7 Board Games To Help You Survive The Wait For ‘Stranger Things’ Season Two

7 Board Games To Help You Survive The Wait For ‘Stranger Things’ Season Two

These amazing board games (some old, some new) will make the time fly until Netflix releases 1980s nostalgia hounds' favorite TV show.
Aaron Gleason

The Federalist recently shared three films that supposedly make the wait for “Stranger Things” Season Two bearable. But the three films on that list are movies everyone has already seen, and they provide a whopping six hours of entertainment. This all-too-brief list isn’t the one we deserve, and it isn’t the list anyone needed.

So here is a real list that will help all you nerdy 80s nostalgia hounds survive till “Stephenkingberg” Things Season Two arrives. These amazing board games will make the time fly, and will serve as a source of entertainment and comfort after the new season does not live up to your insanely high expectations.

1. Defenders of the Realm

Each entry on this list was chosen to hit an aspect of “Stranger Things.” Defenders of the Realm covers multiple aspects: it’s covers both the heavy 80s nostalgia factor and the Dungeon and Dragons elements of “Stranger Things.” If you really want straight Dungeons and Dragons, then you probably already have a copy of one manual or attend a regular dungeon session; if not, you could always acquire one of the D&D coop adventure board games, like The Temple of Elemental Evil.

But the truth is, while those games are very fun, Defenders of the Realm is just a better game overall. You work together as a team of wizards, paladins, dwarfs, and clerics to defeat the four monstrous warlords trying to conquer Monarch City. The game supports one to four players and average play length is about two and a half to three hours. That may seem daunting, but this game is very hard to beat, so in all likelihood you won’t last two hours. Fully cooperative board games like this are won or lost as a group. You either all win or all lose. Most of the time, you will lose. But you’ll have a lot of epic fun going down in flames against warlords like Varkalak or Balazarg.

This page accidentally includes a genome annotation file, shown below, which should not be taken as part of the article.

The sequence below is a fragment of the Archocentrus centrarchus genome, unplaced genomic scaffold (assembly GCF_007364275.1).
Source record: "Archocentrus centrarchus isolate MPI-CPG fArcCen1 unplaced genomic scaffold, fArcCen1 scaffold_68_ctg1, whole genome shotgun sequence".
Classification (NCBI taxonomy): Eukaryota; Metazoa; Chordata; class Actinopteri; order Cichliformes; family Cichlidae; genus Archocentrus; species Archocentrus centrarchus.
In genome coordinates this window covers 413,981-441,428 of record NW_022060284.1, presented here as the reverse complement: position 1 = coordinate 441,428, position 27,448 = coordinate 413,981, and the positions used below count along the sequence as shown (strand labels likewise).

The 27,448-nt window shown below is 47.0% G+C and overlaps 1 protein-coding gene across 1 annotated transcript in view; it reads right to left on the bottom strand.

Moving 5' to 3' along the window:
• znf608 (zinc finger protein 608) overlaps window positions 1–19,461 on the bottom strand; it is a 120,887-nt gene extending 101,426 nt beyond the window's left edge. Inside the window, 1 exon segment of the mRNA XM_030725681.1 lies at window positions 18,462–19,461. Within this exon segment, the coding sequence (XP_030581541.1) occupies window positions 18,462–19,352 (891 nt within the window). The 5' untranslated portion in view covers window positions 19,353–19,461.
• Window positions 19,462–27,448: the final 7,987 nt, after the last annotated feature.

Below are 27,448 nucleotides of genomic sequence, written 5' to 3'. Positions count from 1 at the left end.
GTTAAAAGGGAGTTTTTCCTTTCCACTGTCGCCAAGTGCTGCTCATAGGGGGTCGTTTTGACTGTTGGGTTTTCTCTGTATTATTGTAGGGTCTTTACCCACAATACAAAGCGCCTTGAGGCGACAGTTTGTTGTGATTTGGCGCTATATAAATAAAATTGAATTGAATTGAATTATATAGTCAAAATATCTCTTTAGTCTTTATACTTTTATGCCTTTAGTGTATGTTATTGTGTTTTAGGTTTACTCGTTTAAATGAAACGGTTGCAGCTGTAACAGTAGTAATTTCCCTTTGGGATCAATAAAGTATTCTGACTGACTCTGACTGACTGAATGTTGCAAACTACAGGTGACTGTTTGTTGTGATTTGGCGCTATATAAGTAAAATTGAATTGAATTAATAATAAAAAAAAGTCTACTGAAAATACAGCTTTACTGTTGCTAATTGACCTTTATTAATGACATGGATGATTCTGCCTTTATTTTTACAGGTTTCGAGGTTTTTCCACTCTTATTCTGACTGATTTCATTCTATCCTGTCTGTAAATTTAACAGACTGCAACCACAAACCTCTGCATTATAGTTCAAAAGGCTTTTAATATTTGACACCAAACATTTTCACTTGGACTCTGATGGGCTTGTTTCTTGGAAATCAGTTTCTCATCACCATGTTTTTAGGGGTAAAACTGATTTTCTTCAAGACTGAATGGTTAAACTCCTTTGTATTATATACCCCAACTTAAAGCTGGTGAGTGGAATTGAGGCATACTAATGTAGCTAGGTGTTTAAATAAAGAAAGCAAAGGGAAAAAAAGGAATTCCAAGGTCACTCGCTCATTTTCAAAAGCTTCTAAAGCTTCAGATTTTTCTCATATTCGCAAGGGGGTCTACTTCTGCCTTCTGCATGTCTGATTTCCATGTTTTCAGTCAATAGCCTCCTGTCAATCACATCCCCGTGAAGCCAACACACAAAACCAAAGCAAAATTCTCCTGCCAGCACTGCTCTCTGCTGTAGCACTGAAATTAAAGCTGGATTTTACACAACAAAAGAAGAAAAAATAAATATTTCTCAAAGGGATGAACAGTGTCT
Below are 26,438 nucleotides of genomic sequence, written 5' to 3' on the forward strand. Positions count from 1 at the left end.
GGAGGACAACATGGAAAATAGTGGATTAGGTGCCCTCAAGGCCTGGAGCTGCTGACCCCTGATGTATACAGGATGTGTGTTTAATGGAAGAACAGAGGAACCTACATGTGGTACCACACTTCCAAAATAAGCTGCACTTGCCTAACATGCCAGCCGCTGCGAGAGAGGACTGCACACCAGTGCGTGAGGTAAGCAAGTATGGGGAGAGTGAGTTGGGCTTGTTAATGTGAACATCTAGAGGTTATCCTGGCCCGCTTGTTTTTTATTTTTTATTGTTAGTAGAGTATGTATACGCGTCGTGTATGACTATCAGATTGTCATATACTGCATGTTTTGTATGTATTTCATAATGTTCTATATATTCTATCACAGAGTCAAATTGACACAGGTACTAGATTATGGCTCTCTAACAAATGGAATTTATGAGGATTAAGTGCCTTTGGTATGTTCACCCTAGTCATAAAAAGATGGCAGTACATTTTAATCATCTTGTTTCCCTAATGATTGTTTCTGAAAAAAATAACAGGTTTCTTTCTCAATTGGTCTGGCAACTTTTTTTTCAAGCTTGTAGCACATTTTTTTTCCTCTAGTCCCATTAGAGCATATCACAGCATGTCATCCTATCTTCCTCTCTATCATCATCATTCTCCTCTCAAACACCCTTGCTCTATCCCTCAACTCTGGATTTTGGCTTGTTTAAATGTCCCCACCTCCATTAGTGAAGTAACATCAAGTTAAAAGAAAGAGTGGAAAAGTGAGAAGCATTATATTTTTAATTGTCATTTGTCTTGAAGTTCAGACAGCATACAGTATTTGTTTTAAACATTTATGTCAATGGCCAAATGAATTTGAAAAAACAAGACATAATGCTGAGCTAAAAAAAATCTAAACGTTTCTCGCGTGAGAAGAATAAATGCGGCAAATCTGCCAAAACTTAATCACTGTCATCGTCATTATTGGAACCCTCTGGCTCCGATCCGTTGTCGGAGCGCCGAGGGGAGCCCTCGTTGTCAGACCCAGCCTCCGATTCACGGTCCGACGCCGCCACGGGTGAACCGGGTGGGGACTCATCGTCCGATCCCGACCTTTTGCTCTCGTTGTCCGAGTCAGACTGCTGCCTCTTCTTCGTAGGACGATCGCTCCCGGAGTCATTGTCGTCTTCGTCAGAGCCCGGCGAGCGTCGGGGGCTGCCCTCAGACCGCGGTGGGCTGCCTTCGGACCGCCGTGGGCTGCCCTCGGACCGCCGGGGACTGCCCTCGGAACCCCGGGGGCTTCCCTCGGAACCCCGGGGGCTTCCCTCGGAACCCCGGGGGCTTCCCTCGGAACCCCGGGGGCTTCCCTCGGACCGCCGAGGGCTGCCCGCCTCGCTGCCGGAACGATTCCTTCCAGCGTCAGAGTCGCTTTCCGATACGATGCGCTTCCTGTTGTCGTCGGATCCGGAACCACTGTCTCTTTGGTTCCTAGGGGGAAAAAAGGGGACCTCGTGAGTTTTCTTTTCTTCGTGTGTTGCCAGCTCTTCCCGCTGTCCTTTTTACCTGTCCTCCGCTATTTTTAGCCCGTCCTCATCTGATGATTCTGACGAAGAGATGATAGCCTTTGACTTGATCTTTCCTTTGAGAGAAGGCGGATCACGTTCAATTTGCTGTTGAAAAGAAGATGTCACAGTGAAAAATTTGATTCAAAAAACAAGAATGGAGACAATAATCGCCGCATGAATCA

This game is out of print and can be quite pricey, but last year a re-themed version was released (which is also quite pricey), introducing new and exciting elements. The new theme is dystopic future, similar to Mad Max, and it’s called Defenders of the Last Stand. Obviously that version has virtually no connection to “Stranger Things,” but if you can’t get your hands on Defenders of the Realm, then at least Defenders of the Last Stand is a second, if less desirable, possibility. You could also get a copy of Pandemic and replace the virus cubes with little monsters… oh wait, that’s in the next entry on this list.

2. Elder Sign, Tides of Madness, and Pandemic: Reign of Cthulhu

This is cheating a bit, but the point of this entry is essentially gateway Lovecraft games. If you are a non-geek/nerd, this entry is mostly for you.